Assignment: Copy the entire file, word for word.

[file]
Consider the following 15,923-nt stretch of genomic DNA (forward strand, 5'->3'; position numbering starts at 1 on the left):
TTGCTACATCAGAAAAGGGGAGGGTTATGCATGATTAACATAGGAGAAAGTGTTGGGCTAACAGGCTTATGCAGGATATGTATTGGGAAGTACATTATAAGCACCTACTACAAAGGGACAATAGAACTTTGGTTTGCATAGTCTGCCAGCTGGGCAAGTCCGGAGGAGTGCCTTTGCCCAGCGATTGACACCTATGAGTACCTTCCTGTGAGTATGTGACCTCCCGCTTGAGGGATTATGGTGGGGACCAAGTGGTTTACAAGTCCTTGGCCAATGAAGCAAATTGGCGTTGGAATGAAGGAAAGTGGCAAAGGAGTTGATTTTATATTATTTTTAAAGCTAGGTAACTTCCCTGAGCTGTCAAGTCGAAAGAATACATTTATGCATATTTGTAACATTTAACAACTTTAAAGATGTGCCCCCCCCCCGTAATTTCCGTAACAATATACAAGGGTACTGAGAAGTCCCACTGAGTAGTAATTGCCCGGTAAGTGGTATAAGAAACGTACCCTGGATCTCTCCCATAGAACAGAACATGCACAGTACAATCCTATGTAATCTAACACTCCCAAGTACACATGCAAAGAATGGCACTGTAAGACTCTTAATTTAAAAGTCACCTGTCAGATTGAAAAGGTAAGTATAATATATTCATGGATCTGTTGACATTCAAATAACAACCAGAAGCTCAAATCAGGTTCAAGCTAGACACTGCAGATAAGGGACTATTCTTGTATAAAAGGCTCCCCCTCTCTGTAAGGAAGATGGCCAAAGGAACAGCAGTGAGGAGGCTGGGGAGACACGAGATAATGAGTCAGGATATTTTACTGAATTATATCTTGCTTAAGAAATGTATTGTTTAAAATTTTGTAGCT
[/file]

Consider the following 15,923-nt stretch of genomic DNA (forward strand, 5'->3'; position numbering starts at 1 on the left):
TTGCTACATCAGAAAAGGGGAGGGTTATGCATGATTAACATAGGAGAAAGTGTTGGGCTAACAGGCTTATGCAGGATATGTATTGGGAAGTACATTATAAGCACCTACTACAAAGGGACAATAGAACTTTGGTTTGCATAGTCTGCCAGCTGGGCAAGTCCGGAGGAGTGCCTTTGCCCAGCGATTGACACCTATGAGTACCTTCCTGTGAGTATGTGACCTCCCGCTTGAGGGATTATGGTGGGGACCAAGTGGTTTACAAGTCCTTGGCCAATGAAGCAAATTGGCGTTGGAATGAAGGAAAGTGGCAAAGGAGTTGATTTTATATTATTTTTAAAGCTAGGTAACTTCCCTGAGCTGTCAAGTCGAAAGAATACATTTATGCATATTTGTAACATTTAACAACTTTAAAGATGTGCCCCCCCCCCGTAATTTCCGTAACAATATACAAGGGTACTGAGAAGTCCCACTGAGTAGTAATTGCCCGGTAAGTGGTATAAGAAACGTACCCTGGATCTCTCCCATAGAACAGAACATGCACAGTACAATCCTATGTAATCTAACACTCCCAAGTACACATGCAAAGAATGGCACTGTAAGACTCTTAATTTAAAAGTCACCTGTCAGATTGAAAAGGTAAGTATAATATATTCATGGATCTGTTGACATTCAAATAACAACCAGAAGCTCAAATCAGGTTCAAGCTAGACACTGCAGATAAGGGACTATTCTTGTATAAAAGGCTCCCCCTCTCTGTAAGGAAGATGGCCAAAGGAACAGCAGTGAGGAGGCTGGGGAGACACGAGATAATGAGTCAGGATATTTTACTGAATTATATCTTGCTTAAGAAATGTATTGTTTAAAATTTTGTAGCT